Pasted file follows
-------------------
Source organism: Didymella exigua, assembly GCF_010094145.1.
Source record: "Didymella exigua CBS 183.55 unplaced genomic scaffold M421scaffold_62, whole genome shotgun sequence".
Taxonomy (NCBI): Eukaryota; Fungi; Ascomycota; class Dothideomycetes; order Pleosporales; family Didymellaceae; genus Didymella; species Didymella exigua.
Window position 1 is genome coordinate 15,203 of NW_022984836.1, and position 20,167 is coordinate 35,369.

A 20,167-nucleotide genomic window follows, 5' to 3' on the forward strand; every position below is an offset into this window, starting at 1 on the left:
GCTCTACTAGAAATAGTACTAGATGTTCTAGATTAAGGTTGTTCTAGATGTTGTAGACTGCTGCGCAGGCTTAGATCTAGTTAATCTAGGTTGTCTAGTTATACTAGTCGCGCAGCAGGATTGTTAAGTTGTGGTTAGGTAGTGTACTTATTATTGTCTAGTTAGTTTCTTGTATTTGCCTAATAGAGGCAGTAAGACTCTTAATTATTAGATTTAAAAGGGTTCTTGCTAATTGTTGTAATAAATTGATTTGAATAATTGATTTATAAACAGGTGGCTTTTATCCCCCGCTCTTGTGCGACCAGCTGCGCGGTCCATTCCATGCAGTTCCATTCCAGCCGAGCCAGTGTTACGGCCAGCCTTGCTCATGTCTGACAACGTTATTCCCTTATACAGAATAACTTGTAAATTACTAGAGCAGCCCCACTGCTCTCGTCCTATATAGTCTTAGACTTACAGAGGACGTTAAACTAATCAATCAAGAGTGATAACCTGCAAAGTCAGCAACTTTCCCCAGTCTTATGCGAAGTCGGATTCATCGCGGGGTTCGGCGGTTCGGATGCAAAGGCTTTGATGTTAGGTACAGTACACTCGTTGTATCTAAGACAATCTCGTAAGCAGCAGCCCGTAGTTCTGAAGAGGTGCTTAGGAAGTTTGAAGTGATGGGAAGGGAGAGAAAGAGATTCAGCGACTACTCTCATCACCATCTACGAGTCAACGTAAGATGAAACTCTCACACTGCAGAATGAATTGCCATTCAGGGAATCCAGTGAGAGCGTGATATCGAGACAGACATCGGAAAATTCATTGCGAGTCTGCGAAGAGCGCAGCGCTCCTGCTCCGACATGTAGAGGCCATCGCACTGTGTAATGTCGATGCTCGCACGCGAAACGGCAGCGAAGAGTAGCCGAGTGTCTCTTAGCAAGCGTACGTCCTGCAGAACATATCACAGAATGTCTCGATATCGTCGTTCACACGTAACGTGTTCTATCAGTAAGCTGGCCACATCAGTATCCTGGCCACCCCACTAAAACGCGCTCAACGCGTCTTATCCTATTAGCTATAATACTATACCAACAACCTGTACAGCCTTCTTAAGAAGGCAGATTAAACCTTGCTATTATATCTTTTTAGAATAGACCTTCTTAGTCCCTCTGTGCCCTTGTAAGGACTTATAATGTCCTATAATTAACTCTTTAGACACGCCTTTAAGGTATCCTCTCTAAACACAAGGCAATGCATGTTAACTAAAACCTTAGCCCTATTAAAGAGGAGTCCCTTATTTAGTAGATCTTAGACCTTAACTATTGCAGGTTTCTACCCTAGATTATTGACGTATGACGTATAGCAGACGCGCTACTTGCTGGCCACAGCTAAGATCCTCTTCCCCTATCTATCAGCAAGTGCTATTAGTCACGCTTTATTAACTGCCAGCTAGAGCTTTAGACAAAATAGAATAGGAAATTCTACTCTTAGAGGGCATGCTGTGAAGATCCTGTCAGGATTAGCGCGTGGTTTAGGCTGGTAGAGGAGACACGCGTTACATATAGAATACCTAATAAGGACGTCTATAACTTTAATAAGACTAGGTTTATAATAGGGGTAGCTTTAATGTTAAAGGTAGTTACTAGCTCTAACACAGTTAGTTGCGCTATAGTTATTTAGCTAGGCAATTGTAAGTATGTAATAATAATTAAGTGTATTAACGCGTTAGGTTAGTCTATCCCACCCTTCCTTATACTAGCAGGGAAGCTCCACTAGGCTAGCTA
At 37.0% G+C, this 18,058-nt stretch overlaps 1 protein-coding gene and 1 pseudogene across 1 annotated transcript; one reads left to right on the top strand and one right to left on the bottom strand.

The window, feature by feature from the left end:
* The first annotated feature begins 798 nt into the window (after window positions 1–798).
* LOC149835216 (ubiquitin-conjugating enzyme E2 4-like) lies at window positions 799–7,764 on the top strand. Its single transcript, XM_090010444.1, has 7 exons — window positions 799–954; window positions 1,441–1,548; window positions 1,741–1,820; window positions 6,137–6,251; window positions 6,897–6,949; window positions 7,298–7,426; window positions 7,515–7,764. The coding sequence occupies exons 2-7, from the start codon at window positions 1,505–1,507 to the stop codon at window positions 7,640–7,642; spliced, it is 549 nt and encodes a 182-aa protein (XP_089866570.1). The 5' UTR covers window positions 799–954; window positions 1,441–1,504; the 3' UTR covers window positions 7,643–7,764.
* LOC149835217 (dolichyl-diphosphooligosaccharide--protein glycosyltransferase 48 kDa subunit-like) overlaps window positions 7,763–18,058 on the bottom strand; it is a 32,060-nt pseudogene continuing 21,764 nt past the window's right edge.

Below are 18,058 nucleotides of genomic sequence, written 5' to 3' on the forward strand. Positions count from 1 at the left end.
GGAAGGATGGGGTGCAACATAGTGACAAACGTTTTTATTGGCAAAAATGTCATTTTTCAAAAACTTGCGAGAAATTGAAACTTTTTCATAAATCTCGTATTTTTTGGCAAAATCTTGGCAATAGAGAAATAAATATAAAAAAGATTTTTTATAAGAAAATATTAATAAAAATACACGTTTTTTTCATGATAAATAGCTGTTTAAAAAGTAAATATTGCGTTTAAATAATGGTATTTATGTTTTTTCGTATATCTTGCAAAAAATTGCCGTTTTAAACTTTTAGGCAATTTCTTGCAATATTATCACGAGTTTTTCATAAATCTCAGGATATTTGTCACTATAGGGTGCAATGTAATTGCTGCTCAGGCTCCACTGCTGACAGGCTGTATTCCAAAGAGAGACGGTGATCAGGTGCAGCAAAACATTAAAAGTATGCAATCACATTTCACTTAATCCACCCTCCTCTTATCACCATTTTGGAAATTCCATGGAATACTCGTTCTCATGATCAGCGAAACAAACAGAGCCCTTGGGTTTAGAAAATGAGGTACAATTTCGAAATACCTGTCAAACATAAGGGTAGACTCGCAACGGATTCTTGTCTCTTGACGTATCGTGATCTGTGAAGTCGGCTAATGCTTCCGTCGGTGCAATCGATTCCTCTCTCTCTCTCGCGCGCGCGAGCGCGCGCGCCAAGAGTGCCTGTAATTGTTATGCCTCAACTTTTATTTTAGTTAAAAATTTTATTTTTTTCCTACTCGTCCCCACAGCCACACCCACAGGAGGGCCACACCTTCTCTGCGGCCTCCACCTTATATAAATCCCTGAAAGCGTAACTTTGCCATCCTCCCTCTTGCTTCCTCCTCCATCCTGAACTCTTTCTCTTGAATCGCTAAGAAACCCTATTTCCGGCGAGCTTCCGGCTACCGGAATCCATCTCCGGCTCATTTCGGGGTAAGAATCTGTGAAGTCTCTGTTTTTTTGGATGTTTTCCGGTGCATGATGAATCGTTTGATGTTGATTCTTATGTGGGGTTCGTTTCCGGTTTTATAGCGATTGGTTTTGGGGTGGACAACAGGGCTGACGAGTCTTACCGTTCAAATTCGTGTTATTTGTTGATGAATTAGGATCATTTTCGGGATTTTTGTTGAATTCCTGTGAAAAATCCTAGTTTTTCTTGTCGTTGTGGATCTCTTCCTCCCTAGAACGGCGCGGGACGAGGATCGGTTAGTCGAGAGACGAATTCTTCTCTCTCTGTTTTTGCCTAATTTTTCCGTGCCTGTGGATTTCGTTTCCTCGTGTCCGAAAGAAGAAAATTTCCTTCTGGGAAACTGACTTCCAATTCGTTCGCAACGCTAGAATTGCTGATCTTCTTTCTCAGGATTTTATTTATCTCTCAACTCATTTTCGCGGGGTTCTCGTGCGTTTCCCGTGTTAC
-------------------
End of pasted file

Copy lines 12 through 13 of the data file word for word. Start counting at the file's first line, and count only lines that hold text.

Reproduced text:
Below are 18,058 nucleotides of genomic sequence, written 5' to 3' on the forward strand. Positions count from 1 at the left end.
GGAAGGATGGGGTGCAACATAGTGACAAACGTTTTTATTGGCAAAAATGTCATTTTTCAAAAACTTGCGAGAAATTGAAACTTTTTCATAAATCTCGTATTTTTTGGCAAAATCTTGGCAATAGAGAAATAAATATAAAAAAGATTTTTTATAAGAAAATATTAATAAAAATACACGTTTTTTTCATGATAAATAGCTGTTTAAAAAGTAAATATTGCGTTTAAATAATGGTATTTATGTTTTTTCGTATATCTTGCAAAAAATTGCCGTTTTAAACTTTTAGGCAATTTCTTGCAATATTATCACGAGTTTTTCATAAATCTCAGGATATTTGTCACTATAGGGTGCAATGTAATTGCTGCTCAGGCTCCACTGCTGACAGGCTGTATTCCAAAGAGAGACGGTGATCAGGTGCAGCAAAACATTAAAAGTATGCAATCACATTTCACTTAATCCACCCTCCTCTTATCACCATTTTGGAAATTCCATGGAATACTCGTTCTCATGATCAGCGAAACAAACAGAGCCCTTGGGTTTAGAAAATGAGGTACAATTTCGAAATACCTGTCAAACATAAGGGTAGACTCGCAACGGATTCTTGTCTCTTGACGTATCGTGATCTGTGAAGTCGGCTAATGCTTCCGTCGGTGCAATCGATTCCTCTCTCTCTCTCGCGCGCGCGAGCGCGCGCGCCAAGAGTGCCTGTAATTGTTATGCCTCAACTTTTATTTTAGTTAAAAATTTTATTTTTTTCCTACTCGTCCCCACAGCCACACCCACAGGAGGGCCACACCTTCTCTGCGGCCTCCACCTTATATAAATCCCTGAAAGCGTAACTTTGCCATCCTCCCTCTTGCTTCCTCCTCCATCCTGAACTCTTTCTCTTGAATCGCTAAGAAACCCTATTTCCGGCGAGCTTCCGGCTACCGGAATCCATCTCCGGCTCATTTCGGGGTAAGAATCTGTGAAGTCTCTGTTTTTTTGGATGTTTTCCGGTGCATGATGAATCGTTTGATGTTGATTCTTATGTGGGGTTCGTTTCCGGTTTTATAGCGATTGGTTTTGGGGTGGACAACAGGGCTGACGAGTCTTACCGTTCAAATTCGTGTTATTTGTTGATGAATTAGGATCATTTTCGGGATTTTTGTTGAATTCCTGTGAAAAATCCTAGTTTTTCTTGTCGTTGTGGATCTCTTCCTCCCTAGAACGGCGCGGGACGAGGATCGGTTAGTCGAGAGACGAATTCTTCTCTCTCTGTTTTTGCCTAATTTTTCCGTGCCTGTGGATTTCGTTTCCTCGTGTCCGAAAGAAGAAAATTTCCTTCTGGGAAACTGACTTCCAATTCGTTCGCAACGCTAGAATTGCTGATCTTCTTTCTCAGGATTTTATTTATCTCTCAACTCATTTTCGCGGGGTTCTCGTGCGTTTCCCGTGTTAC